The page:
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Downtown Streets and Feets


by Jerome Weeks 29 Sep 2009

Now that the Arts District has just about finished building all its Big Baubles, people — like architecture critic David Dillon and Veletta Forsythe Lill and, lookee there, even some of the Dallas Morning News editorial folks — have been asking how do we make the place actually livable, accessible and popular? I’ve been saying […]

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Now that the Arts District has just about finished building all its Big Baubles, people — like architecture critic David Dillon and Veletta Forsythe Lill and, lookee there, even some of the Dallas Morning News editorial folks — have been asking how do we make the place actually livable, accessible and popular? I’ve been saying for years — most recently, several months ago at a public panel on the Arts District with Dillon and Lill — that there are plenty of things that will get you to visit the Arts District. But there are very few things that ‘ll keep you there.

Actually, it’s a point that could be made about the entire downtown area — I suspect that downtown won’t solve its problems with attracting ordinary life unless the Arts District does. At Renegade Bus, Joan Arbery lists the 20 things that she’d like to see in downtown Dallas. Many are what you might expect, especially if you’ve ever been anywhere with a living, breathing downtown, like Europe. Or Austin. You know, outdoor markets, bike lanes and a movie theater.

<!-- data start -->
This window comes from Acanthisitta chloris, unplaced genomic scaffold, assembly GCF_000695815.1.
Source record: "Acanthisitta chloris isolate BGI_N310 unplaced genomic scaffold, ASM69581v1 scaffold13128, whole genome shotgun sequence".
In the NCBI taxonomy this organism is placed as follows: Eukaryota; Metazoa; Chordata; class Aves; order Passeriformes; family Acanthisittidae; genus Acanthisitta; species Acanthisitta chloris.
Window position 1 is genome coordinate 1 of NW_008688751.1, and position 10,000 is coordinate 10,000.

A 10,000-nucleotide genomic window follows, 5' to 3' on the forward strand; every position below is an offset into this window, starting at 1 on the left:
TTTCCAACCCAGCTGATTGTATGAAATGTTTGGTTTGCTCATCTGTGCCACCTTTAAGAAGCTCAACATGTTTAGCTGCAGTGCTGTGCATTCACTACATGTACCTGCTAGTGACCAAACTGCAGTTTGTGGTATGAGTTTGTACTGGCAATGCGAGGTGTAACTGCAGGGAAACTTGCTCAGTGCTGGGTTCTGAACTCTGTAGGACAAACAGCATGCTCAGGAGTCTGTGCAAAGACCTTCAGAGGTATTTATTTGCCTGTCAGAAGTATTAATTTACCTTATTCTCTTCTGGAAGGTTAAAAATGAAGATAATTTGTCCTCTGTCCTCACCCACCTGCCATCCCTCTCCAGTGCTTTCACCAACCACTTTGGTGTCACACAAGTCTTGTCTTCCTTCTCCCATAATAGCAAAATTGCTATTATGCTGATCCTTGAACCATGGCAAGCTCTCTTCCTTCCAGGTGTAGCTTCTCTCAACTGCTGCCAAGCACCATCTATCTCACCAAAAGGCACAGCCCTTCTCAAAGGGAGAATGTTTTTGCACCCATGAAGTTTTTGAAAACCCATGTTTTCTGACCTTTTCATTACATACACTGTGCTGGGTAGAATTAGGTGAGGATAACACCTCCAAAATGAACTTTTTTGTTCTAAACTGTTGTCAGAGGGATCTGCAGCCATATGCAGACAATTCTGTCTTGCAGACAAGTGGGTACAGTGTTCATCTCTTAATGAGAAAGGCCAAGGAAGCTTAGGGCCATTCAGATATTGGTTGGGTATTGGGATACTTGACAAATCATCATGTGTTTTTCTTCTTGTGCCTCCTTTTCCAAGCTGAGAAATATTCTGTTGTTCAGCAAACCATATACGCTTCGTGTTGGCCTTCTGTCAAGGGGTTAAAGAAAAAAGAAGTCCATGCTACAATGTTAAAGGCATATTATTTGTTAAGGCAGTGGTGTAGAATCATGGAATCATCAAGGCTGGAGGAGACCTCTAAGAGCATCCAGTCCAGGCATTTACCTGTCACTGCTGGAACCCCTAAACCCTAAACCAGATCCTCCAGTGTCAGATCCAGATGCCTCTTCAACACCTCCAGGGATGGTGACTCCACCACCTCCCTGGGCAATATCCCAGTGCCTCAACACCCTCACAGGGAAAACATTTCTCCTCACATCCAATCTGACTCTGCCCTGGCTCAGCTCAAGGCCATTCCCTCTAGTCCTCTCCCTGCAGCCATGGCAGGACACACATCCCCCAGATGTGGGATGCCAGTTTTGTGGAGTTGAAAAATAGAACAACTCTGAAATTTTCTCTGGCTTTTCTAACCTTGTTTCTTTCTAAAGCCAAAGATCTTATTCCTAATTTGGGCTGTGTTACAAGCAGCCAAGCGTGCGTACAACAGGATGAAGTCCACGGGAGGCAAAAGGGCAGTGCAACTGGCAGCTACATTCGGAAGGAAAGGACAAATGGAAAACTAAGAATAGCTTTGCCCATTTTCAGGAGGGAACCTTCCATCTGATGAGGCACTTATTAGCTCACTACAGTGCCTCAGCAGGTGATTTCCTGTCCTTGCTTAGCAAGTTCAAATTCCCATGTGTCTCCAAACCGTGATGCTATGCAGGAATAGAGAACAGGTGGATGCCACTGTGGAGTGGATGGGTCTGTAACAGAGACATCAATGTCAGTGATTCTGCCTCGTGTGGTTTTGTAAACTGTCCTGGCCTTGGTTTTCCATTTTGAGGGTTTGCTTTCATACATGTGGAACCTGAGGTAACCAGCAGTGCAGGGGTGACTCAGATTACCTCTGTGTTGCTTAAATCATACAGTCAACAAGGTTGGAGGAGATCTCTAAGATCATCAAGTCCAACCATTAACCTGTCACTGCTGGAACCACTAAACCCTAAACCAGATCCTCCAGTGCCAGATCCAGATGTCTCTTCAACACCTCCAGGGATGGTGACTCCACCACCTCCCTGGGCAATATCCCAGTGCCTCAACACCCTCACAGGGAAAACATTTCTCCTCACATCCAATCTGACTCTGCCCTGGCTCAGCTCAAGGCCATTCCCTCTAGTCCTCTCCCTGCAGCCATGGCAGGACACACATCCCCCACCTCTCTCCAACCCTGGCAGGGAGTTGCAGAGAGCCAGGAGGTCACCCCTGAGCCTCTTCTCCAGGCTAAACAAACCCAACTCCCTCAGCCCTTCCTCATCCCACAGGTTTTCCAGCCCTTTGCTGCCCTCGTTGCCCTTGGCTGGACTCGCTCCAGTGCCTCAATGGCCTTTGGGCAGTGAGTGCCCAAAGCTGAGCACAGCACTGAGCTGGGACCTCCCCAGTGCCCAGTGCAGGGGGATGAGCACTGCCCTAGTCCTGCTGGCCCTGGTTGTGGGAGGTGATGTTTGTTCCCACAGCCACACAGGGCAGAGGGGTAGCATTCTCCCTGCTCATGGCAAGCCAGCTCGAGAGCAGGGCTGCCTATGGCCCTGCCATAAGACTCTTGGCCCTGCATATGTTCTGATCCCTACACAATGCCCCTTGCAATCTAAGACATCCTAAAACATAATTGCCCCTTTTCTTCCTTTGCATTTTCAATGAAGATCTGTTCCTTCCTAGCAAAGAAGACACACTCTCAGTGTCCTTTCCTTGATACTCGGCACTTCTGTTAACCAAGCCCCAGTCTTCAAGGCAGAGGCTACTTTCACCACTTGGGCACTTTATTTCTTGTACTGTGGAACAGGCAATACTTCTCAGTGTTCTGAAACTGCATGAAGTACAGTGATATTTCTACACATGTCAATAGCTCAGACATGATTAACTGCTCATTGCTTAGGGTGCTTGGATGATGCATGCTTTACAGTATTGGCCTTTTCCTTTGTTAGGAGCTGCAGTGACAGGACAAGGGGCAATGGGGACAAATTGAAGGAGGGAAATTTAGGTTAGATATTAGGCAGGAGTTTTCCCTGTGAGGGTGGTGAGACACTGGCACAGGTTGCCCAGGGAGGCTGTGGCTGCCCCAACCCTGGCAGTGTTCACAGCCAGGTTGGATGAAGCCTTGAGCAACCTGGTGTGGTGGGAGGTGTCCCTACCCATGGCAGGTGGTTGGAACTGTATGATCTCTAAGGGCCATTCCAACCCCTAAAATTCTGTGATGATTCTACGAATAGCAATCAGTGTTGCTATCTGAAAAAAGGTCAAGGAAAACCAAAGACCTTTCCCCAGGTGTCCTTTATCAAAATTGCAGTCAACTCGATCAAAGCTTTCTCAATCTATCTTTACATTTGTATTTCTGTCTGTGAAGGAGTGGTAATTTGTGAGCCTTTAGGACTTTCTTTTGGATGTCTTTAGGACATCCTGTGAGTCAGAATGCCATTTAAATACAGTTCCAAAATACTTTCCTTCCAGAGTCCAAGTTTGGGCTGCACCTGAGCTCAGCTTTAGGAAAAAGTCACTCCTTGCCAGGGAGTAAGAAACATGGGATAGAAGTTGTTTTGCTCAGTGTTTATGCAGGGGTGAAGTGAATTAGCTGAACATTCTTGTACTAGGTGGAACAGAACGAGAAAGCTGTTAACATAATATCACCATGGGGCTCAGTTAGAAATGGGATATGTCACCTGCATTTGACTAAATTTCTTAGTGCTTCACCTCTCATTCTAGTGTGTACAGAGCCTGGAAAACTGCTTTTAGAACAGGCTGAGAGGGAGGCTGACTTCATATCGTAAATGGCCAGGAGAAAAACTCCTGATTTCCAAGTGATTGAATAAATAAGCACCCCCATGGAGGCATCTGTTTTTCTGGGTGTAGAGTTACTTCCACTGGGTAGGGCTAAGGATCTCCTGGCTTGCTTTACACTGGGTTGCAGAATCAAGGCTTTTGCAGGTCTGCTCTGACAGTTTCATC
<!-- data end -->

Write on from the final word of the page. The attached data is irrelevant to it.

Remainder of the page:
But some of her items aren’t so typical.  A university. Day care.  Beer gardens. (Those three, I suspect, are linked in some fashion.) A list worth taking a look at, and not just because I posted a comment about the necessity of trees and shade and why it’s so hard to get retail back into a downtown like ours in Dallas’.

Meanwhile, at Unfair Park, Robert Wilonsky is keeping up with the Great Streets presentation that RTKL’s Erich Dohrer and Tom Brink are making to the City Council. It’s something of an extension of the Dallas Main Street Plan.

“To some degree, it really takes a political and public will to move forward,” Dohrer says. “There have been some steps forward speaking specifically to the Central Business District. The city has spent a lot of time and effort looking at Main Street, and it has done some nice things to make that street more manageable. Those are steps forward. But as far as how to move forward from here, it does take people standing up and saying, ‘We want to start thinking about our streets in a different way.’ The streets are the way in which we experience the city, and I believe streets — just as much as the library or a civic building — [reflect the city’s] goals and aspirations.”

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